Coronavirus / Covid-19 (SARS CoV-2, if you really care) can be transmitted through airborne particles. When out of your home, you should wear a quality mask. I believe these instructions should readily enable you to make one, and I believe it should be as high-quality a mask as one can make that is not an official N95 mask like those medical personnel use.

HUGE QUALIFIER: I am not a doctor, and while this is based on thorough research, I could nonetheless be wrong. I cannot be absolutely certain that the material I suggest, or the design I suggest, or the necessary fit that is required, can be truly as good as a commercially-manufactured mask. I have a proper 3M N95 mask, and to my best guess, the MERV 13 material I propose is very similar but not identical.

But, as we've seen, N95 masks are in short supply for the medical personnel who need them (some use improvised masks). I believe this is the best mask one can make. I encourage others to improve on the design.

Viruses are small particles, and the coronavirus is about 0.1 microns (1 ten-millionths of a meter): but this is not the figure to focus on -- it is the droplet it travels in. They are typically spread through an infected person sneezing, coughing, or breathing, which puts the virus particles in small water droplets into the air. The droplets can be relatively large and captured in even a cotton cloth, or they can be small and float about in the air for hours.

This story serves as a prime example: Note that the article refers to known incidence of viral airborne transmission. Ultimately, look at the countries that have low transmission -- notably, the Asian countries requiring masks.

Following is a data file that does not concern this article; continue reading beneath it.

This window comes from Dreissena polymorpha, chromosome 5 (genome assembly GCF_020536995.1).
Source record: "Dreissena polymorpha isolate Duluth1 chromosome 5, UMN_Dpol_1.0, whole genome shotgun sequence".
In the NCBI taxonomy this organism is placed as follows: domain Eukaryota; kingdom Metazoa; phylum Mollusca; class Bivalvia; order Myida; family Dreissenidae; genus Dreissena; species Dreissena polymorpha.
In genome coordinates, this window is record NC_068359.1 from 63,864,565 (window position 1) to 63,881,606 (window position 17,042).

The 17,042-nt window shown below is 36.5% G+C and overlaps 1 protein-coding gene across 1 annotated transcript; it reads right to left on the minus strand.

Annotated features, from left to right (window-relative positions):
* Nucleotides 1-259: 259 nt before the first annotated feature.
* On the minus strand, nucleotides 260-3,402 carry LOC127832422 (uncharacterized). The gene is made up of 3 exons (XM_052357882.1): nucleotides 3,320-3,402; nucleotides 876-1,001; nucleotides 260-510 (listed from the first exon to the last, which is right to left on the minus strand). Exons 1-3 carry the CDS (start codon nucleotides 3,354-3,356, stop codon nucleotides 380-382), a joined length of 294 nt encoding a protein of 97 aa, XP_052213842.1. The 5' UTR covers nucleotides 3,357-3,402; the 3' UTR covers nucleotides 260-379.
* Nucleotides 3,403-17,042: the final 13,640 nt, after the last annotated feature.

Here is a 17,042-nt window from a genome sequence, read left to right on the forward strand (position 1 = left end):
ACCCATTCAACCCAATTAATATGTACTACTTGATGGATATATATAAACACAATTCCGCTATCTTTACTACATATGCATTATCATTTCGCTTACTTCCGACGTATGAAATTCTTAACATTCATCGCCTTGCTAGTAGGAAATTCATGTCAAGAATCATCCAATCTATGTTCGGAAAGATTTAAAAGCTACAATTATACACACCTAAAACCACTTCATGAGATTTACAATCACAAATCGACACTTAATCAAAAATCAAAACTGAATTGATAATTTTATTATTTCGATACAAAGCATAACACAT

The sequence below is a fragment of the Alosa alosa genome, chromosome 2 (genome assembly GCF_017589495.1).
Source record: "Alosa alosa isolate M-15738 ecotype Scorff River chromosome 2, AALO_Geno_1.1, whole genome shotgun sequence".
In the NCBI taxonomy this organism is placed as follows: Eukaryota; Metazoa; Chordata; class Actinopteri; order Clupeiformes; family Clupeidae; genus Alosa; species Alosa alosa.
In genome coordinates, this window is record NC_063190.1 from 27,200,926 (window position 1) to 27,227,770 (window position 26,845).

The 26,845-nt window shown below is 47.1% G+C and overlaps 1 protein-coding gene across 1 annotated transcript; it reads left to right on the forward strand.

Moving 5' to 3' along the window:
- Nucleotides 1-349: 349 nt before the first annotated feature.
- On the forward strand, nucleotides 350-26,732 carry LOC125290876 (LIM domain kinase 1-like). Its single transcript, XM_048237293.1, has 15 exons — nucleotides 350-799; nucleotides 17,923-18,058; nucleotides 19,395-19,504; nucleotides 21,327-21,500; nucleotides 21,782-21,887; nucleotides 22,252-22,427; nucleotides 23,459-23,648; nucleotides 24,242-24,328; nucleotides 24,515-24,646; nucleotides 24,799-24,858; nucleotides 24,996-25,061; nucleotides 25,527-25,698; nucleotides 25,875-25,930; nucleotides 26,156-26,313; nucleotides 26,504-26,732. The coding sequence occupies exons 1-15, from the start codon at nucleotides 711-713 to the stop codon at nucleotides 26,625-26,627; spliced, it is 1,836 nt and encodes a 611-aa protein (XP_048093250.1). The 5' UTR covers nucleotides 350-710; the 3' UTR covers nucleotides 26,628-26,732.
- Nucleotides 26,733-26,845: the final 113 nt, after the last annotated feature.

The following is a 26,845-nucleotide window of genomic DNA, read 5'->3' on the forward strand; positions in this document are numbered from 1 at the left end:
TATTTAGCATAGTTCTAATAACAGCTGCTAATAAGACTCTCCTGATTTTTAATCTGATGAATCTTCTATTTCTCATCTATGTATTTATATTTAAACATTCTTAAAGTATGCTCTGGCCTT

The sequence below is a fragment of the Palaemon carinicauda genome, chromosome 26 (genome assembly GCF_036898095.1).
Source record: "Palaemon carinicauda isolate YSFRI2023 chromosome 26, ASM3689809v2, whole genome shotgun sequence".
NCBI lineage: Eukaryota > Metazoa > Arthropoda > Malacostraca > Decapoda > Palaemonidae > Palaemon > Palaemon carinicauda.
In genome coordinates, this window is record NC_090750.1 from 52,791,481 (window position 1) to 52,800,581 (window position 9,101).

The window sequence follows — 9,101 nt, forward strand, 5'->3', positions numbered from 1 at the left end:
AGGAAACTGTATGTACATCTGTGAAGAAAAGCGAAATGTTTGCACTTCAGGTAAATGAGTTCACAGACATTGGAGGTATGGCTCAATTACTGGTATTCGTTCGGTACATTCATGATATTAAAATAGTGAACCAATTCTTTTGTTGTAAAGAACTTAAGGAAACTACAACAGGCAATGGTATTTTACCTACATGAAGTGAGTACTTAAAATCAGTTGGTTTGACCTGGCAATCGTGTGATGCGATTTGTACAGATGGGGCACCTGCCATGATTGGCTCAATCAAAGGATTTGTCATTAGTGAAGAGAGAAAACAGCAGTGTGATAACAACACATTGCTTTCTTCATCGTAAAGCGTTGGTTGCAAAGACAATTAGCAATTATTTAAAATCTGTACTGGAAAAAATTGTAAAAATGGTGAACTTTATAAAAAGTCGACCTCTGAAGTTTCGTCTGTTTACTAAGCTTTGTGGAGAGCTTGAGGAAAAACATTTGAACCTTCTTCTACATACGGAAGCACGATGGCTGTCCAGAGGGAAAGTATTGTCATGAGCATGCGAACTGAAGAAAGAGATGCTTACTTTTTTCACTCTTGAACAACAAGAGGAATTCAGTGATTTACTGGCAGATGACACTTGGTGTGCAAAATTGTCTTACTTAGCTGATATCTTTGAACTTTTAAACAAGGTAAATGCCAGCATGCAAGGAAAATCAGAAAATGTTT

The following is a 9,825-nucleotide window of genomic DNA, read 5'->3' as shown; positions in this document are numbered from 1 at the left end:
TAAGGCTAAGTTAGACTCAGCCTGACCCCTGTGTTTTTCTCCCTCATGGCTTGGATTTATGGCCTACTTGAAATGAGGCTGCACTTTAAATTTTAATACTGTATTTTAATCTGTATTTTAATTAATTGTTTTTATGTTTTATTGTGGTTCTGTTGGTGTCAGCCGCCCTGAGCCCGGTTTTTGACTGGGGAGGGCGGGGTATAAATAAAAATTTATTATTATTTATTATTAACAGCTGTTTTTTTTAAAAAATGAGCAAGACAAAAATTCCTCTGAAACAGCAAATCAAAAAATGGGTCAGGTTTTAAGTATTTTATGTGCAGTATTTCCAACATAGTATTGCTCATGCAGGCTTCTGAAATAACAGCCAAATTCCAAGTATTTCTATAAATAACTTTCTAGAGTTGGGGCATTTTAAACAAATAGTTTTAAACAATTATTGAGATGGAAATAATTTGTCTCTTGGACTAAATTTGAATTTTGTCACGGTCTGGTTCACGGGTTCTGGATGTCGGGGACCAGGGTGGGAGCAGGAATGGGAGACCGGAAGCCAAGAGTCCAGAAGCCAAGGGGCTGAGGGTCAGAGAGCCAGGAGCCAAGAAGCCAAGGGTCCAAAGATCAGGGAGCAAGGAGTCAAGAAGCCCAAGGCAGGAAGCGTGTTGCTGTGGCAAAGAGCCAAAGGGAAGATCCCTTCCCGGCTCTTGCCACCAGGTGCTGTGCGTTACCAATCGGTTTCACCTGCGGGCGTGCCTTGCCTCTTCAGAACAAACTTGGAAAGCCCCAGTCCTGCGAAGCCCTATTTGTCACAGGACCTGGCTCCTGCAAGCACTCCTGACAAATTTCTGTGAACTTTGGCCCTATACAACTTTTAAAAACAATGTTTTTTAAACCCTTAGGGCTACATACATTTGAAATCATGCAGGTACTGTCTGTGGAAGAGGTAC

Research demonstrates the following regarding exhaled particle sizes:

  • talking - 81 microns
  • coughing - 26 microns
  • breathing: - 1-4 microns

Research demonstrates the following regarding exhaled particles time in air:

  • talking: 6% still airborne after 30 minutes
  • coughing: 49% still airborne after 30 minutes
  • breathing: several hours

Any non-woven material is good -- yes, literally anything -- but preferably non-woven materials such as paper towels. The best material for trapping all sizes of particles is called "meltblown fiber," which are small polymer fibers randomly distributed in a sheet. Medical-grade masks (more accurately, "respirators") use this material.

Commercially-sold masks have a rating of (and are known as) "N95," meaning that they block at least 95% of all particles (far superior to surgical masks), and often block better than 95%. Unfortunately, at present there is a severe shortage of such masks due to an abject failure of government planning. Fortunately, the materials necessary to make an excellent high-quality mask are readily-available (at the end of these instructions I've provided additional information and links regarding filtration materials).